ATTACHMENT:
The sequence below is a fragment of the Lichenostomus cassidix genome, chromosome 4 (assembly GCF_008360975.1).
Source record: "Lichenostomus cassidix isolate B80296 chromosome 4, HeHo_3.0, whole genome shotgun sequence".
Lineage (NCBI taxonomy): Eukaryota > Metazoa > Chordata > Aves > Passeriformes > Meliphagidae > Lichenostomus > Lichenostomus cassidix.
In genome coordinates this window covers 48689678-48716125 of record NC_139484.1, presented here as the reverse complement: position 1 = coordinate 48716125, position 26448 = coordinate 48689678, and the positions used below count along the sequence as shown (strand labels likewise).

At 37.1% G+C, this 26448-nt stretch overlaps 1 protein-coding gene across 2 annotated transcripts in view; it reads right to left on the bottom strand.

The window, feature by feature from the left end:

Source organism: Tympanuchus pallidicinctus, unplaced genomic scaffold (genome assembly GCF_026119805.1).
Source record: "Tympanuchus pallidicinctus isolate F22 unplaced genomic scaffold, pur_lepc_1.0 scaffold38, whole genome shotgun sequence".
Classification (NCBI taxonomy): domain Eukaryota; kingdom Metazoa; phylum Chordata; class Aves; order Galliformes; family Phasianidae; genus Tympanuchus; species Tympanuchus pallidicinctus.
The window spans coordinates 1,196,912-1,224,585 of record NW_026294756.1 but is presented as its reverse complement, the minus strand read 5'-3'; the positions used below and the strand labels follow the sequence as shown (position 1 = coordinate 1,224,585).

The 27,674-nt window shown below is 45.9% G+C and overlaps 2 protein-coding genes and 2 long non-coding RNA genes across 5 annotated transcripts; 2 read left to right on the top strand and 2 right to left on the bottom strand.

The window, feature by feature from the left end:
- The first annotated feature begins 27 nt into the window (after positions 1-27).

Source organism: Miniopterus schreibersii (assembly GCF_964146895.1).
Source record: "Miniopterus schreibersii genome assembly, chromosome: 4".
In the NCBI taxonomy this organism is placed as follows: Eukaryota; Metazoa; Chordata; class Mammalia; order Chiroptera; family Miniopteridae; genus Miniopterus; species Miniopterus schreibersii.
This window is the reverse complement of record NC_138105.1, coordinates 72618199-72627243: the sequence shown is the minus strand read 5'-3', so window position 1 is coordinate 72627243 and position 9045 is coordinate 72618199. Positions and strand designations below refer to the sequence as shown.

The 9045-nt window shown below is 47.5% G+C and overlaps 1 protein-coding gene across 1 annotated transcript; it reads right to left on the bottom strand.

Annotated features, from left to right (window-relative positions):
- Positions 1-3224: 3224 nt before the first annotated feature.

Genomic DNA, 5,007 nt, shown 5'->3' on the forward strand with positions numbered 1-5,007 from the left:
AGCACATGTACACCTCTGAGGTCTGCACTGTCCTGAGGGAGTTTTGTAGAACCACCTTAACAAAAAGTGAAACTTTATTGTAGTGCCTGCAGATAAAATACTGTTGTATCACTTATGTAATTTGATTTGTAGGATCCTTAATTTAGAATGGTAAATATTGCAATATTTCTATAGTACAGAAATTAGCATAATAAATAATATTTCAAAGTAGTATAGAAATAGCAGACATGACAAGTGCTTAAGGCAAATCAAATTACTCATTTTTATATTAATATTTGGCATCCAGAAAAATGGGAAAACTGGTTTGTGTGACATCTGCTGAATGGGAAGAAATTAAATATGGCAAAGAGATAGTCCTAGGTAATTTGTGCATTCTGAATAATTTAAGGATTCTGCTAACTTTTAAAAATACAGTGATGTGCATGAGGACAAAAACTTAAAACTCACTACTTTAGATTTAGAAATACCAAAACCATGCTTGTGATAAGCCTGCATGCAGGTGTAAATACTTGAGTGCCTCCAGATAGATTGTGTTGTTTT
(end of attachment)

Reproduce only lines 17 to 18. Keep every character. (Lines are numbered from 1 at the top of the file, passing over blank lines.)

This window is the reverse complement of record NC_138105.1, coordinates 72618199-72627243: the sequence shown is the minus strand read 5'-3', so window position 1 is coordinate 72627243 and position 9045 is coordinate 72618199. Positions and strand designations below refer to the sequence as shown.

The 9045-nt window shown below is 47.5% G+C and overlaps 1 protein-coding gene across 1 annotated transcript; it reads right to left on the bottom strand.